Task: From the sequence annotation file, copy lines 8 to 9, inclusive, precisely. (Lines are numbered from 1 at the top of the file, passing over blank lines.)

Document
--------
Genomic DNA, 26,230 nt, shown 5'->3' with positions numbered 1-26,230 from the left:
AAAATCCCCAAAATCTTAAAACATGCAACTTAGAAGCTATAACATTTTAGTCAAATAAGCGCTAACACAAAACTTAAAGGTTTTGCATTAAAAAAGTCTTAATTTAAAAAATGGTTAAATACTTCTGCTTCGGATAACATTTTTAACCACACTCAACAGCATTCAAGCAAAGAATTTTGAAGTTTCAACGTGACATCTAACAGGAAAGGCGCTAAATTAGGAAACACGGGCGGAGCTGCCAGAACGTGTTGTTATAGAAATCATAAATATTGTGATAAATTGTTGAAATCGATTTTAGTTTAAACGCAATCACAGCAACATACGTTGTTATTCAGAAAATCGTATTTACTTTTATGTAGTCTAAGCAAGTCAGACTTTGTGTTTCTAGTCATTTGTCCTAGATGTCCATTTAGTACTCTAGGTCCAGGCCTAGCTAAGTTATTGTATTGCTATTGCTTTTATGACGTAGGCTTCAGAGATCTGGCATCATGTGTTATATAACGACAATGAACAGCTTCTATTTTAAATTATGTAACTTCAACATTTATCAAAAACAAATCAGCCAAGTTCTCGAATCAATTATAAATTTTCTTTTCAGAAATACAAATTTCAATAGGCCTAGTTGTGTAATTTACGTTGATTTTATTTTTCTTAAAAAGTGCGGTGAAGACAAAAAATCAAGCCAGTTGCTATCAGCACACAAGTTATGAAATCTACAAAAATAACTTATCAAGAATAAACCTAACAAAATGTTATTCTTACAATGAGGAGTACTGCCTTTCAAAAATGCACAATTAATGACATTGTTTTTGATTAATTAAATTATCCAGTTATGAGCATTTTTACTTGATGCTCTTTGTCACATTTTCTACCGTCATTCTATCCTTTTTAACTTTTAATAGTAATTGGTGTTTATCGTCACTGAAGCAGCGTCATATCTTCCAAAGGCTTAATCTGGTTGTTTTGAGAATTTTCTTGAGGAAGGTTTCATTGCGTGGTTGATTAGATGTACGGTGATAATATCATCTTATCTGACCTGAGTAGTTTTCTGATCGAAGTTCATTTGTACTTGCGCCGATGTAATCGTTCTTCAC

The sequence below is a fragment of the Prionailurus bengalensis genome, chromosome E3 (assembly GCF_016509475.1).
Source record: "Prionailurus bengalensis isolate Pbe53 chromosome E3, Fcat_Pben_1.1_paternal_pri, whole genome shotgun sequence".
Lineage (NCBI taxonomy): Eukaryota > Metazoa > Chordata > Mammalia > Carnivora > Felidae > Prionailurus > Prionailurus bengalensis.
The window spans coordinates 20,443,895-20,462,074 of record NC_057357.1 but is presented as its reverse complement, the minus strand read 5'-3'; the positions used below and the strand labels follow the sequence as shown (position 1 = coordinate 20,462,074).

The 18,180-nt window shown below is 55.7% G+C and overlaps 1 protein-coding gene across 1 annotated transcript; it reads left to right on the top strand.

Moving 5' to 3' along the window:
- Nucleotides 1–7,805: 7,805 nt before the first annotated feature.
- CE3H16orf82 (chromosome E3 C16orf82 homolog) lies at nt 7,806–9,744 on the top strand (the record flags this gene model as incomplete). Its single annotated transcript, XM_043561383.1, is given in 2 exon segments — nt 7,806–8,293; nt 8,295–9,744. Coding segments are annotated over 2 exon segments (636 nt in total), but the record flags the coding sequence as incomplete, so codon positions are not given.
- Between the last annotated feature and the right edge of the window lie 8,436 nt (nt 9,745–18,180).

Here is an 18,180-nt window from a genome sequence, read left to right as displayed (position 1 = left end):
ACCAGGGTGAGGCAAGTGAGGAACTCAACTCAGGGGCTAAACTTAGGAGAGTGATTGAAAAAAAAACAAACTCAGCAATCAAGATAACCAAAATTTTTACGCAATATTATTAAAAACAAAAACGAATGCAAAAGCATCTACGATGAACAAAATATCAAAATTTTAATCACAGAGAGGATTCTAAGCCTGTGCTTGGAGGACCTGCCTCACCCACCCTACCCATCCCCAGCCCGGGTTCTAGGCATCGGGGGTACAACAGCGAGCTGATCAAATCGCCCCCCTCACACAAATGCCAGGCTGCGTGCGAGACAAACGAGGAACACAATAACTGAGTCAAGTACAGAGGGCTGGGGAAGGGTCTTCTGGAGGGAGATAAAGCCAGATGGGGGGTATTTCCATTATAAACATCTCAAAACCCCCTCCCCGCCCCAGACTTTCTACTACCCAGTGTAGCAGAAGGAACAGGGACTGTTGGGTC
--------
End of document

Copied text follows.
Moving 5' to 3' along the window:
- Nucleotides 1–7,805: 7,805 nt before the first annotated feature.